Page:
2017-08-11 / Faith

Church members take hand in upkeep

Volunteers put experience to good use in maintaining the buildings, grounds
By Cameron Kiszla


HELPING HAND—The Rev. Gary Keene, left, senior pastor of Camarillo United Methodist Church, and Randy Eccles, a church member, earlier this week at the church. Eccles is one of the many at CUMC who help with the upkeep of the campus on Anacapa Drive. 
RICHARD GILLARD/Acorn Newspapers HELPING HAND—The Rev. Gary Keene, left, senior pastor of Camarillo United Methodist Church, and Randy Eccles, a church member, earlier this week at the church. Eccles is one of the many at CUMC who help with the upkeep of the campus on Anacapa Drive. RICHARD GILLARD/Acorn Newspapers Randy Eccles spent the better part of a recent Friday morning with a paintbrush in hand, adding a fresh coat of paint to the steps in front of Camarillo United Methodist Church.

The 68- year- old retired plumber and business owner was finishing up a multi-day project painting steps and curbs.

Volunteers like Eccles keep the 5-acre property on Anacapa Drive looking well-kept and inviting for its 584 members.

Volunteer repair work is a long-standing tradition at the congregation, dating back to its construction in 1953 when volunteers helped build the first structure, a Quonset hut, now known as the multipurpose room.

Today, members pitch in to paint, garden and maintain the church’s five main buildings, pergola, prayer garden and two storage areas.

Bob Fierro, a contractor and churchgoer, said church members bring their professional skills when work needs to be done, and those without construction knowledge make up for it with effort.

“Most of us, we give our heart,” Fierro said. “What we do is take care of things that need to happen on a day-to-day basis. We take care of painting, plumbing, electrical. There’s really not much that we cannot do.”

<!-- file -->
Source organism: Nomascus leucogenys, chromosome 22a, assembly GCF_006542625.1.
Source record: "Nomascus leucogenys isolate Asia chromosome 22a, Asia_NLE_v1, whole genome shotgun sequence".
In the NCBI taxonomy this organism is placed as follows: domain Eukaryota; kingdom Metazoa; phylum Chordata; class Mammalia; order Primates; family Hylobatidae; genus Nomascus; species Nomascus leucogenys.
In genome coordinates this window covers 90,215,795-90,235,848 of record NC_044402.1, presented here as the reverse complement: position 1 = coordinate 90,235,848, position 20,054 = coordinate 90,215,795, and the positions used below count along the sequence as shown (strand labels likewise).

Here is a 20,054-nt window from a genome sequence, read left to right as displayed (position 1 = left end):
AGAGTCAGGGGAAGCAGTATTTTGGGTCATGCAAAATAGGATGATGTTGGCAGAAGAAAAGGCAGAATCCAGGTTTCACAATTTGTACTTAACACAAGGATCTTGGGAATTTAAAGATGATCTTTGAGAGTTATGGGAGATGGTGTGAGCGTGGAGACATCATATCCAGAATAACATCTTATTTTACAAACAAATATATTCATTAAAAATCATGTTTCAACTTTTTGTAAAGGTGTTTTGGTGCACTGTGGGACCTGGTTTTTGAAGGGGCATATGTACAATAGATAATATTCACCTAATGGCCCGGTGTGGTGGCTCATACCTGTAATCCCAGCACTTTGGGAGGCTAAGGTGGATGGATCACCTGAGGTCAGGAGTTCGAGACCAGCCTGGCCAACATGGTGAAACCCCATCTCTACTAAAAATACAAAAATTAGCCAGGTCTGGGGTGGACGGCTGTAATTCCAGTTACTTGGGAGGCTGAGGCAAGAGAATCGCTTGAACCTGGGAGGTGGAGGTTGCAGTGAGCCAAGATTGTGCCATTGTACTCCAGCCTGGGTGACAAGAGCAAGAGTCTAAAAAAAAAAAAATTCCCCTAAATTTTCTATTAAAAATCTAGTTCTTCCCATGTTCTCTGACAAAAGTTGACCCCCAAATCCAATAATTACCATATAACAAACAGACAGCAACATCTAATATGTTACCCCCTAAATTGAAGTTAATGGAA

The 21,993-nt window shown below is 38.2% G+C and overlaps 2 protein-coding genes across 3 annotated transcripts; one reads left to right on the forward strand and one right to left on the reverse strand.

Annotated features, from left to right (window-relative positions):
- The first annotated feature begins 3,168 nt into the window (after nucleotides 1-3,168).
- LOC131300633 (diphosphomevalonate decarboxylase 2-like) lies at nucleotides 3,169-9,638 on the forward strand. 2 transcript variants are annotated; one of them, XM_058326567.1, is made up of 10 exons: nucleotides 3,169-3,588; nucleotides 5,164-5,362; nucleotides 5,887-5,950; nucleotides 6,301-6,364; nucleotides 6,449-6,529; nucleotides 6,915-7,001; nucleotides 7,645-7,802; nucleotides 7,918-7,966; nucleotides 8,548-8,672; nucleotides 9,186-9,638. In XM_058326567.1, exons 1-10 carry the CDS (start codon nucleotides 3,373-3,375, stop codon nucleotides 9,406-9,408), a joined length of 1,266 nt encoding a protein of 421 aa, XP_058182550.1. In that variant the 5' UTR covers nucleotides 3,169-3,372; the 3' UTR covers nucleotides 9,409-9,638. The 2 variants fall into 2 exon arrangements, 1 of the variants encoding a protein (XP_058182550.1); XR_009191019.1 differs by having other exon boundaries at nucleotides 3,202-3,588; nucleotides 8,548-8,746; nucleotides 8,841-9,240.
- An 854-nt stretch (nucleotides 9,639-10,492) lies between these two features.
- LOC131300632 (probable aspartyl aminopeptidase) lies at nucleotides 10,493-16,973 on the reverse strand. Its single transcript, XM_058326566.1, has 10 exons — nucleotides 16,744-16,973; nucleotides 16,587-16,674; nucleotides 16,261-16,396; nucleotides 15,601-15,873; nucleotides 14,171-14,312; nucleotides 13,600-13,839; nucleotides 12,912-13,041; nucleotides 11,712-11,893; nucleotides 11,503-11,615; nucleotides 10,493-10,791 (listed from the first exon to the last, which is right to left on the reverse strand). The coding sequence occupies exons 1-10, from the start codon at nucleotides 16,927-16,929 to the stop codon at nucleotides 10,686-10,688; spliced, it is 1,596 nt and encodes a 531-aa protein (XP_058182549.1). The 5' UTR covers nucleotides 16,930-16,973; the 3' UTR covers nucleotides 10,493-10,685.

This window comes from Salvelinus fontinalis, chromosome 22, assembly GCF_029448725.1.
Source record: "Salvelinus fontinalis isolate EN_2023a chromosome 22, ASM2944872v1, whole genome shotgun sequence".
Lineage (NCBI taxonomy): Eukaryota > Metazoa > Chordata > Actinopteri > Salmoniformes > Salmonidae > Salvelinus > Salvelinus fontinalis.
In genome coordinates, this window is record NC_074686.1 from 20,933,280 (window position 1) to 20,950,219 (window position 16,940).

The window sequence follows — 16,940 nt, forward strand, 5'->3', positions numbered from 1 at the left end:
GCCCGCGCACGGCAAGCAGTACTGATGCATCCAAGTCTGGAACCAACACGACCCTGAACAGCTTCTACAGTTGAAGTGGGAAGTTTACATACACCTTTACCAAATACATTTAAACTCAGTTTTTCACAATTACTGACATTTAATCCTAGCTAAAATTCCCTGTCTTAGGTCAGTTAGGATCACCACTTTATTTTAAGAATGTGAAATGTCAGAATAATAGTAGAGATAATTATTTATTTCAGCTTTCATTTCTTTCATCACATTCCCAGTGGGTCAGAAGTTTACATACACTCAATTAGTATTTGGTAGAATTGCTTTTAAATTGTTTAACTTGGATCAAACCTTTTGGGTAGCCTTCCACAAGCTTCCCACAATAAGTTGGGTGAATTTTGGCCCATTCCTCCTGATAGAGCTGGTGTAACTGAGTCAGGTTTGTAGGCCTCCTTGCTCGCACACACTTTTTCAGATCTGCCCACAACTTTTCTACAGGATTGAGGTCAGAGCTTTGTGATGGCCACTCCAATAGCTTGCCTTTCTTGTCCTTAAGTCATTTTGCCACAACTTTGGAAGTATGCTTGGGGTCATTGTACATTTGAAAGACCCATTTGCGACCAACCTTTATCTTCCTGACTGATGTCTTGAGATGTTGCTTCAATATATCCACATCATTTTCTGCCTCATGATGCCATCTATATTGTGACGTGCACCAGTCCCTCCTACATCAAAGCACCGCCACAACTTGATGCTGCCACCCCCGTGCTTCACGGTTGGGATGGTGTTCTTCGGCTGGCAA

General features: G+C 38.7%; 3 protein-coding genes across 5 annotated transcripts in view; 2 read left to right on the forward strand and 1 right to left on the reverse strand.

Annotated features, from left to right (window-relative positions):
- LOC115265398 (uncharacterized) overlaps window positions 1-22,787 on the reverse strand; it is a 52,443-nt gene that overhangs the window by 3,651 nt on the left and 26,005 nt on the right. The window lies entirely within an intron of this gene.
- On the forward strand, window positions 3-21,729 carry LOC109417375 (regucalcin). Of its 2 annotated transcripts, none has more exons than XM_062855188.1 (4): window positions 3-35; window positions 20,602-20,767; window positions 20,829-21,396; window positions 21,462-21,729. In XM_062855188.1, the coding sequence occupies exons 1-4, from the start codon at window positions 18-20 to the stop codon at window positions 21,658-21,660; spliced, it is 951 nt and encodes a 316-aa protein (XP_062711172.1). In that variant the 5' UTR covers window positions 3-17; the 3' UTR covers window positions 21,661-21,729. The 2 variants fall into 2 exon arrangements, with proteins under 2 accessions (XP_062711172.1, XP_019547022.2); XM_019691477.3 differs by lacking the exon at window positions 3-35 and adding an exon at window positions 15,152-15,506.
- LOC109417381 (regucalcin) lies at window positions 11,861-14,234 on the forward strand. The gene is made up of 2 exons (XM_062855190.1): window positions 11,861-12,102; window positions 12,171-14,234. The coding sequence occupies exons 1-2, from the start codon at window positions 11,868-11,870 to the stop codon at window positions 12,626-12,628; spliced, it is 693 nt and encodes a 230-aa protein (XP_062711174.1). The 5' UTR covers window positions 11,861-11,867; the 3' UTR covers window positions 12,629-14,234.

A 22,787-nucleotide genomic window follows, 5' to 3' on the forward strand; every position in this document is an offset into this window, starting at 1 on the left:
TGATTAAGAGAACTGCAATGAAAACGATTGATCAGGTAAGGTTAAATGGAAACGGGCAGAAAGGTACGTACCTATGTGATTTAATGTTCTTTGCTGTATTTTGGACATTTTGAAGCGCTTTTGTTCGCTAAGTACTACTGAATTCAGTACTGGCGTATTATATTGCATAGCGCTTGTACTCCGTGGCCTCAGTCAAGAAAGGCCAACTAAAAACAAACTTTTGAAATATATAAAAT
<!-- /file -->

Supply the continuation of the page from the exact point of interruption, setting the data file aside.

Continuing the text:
Eccles may have begun as a plumber, but his work with a belt sander prompted Fierro to give him the nickname “Sandy.”

“Randy has a big heart, and he’ll do pretty much anything we ask him to do,” said Pam Dougherty, office director and treasurer.

For his part, Eccles sees himself as one of many people helping the church function.

“I’ve never lived in a community that’s really this giving,” he said. “It’s really a special place.”

The work is not limited to the congregation. Nancy Feder said she contributes by helping with fundraising for charities and by volunteering both locally and internationally. She pointed out that church members can be found making an impact in organizations including Habitat for Humanity and the Women’s Interfaith Network.

“We’ve been members of the church for probably 30 years, and that’s been going on as long as we’ve been members there and before that,” Feder said.

One particular focus of the church’s giving is a medical supply room, which provides wheelchairs and other healthcare devices at no cost to patients who could not otherwise afford them. Eccles was moved to serve on the medical supply room’s board after several surgeries of his own.

“The way we enact our faith is by helping others,” he said.

Dougherty agreed and said the members of Camarillo UMC are just doing their best to help those who need it.

“ The United Methodist Church has a mission statement that talks about transforming the world,” she said. “The way you do that is just a little bit at a time.”

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